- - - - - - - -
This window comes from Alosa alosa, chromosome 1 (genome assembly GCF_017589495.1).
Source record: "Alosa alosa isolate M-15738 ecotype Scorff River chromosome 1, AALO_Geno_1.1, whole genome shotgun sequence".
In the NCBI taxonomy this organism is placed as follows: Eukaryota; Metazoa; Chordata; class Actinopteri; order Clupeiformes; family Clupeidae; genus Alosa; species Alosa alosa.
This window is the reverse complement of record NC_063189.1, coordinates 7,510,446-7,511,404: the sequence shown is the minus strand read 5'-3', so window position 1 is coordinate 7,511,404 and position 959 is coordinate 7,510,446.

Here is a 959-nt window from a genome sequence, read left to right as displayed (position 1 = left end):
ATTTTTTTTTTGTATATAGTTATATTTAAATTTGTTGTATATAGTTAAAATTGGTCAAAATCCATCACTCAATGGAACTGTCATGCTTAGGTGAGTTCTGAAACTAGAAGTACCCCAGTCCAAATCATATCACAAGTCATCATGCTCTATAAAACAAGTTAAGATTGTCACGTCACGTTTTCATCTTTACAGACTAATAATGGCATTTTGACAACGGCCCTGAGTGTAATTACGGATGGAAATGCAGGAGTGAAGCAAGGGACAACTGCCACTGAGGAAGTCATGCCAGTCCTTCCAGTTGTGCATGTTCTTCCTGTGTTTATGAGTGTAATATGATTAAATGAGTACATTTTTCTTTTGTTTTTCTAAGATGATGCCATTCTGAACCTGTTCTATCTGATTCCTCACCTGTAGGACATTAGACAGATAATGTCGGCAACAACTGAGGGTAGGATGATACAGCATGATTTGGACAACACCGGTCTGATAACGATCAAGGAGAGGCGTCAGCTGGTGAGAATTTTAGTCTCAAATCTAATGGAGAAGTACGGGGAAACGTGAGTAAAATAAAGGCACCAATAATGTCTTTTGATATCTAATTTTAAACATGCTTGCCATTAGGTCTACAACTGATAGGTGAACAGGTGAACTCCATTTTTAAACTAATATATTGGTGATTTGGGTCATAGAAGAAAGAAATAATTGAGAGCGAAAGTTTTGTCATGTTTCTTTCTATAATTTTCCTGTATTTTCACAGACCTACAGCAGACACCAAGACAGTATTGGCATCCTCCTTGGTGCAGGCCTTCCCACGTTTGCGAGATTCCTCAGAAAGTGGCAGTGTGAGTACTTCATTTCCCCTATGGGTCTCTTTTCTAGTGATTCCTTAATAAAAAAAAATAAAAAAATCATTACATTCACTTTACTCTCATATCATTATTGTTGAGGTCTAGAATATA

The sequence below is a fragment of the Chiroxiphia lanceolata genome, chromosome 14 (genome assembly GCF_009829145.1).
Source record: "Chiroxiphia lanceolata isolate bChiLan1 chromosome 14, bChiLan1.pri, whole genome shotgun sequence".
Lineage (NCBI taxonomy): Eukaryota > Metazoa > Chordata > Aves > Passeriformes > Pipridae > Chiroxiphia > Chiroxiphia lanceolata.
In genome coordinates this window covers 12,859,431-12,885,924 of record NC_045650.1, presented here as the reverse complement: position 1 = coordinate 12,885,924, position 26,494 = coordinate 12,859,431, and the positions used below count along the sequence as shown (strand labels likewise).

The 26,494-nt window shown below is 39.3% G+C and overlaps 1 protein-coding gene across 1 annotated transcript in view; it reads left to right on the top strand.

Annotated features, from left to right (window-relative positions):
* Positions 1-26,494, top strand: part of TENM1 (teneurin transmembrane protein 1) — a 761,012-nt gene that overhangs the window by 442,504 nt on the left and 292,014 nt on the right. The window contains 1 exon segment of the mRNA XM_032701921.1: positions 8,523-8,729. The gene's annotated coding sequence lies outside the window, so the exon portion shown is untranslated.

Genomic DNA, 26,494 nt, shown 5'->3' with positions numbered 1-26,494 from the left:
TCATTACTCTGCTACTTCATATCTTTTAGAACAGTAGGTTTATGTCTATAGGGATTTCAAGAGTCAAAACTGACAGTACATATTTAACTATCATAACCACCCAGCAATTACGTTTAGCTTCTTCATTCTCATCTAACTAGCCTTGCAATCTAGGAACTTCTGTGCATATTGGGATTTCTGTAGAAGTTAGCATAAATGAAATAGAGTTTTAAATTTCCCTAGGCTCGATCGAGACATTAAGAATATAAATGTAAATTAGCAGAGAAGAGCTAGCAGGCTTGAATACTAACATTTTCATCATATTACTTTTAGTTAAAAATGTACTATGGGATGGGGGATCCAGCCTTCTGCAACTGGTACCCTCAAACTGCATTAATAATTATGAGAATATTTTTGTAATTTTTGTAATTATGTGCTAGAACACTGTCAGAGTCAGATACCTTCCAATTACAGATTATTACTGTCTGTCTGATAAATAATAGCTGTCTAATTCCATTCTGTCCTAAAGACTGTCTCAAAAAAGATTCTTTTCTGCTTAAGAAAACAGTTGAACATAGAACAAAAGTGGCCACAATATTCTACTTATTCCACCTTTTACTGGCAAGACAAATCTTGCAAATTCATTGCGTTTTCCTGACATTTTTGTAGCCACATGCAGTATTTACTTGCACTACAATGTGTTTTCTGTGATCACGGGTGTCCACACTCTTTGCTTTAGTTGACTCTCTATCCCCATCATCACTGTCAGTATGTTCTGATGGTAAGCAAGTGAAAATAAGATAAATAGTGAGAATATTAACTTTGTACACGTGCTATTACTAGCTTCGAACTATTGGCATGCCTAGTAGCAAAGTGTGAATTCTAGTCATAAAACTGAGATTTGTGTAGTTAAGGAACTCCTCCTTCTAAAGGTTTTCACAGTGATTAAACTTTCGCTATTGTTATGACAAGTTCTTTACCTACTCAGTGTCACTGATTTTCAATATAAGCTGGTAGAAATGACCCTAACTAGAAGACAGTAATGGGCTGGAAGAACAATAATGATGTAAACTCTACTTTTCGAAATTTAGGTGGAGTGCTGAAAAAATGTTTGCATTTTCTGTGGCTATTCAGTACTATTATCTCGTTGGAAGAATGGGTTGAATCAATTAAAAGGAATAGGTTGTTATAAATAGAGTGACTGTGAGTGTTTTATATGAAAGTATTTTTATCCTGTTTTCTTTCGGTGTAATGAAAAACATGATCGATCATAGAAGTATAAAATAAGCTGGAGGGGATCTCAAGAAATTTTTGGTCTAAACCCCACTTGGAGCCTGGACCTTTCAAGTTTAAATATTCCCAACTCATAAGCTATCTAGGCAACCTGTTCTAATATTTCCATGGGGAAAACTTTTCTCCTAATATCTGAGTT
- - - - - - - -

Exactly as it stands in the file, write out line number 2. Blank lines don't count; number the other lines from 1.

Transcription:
Source record: "Alosa alosa isolate M-15738 ecotype Scorff River chromosome 1, AALO_Geno_1.1, whole genome shotgun sequence".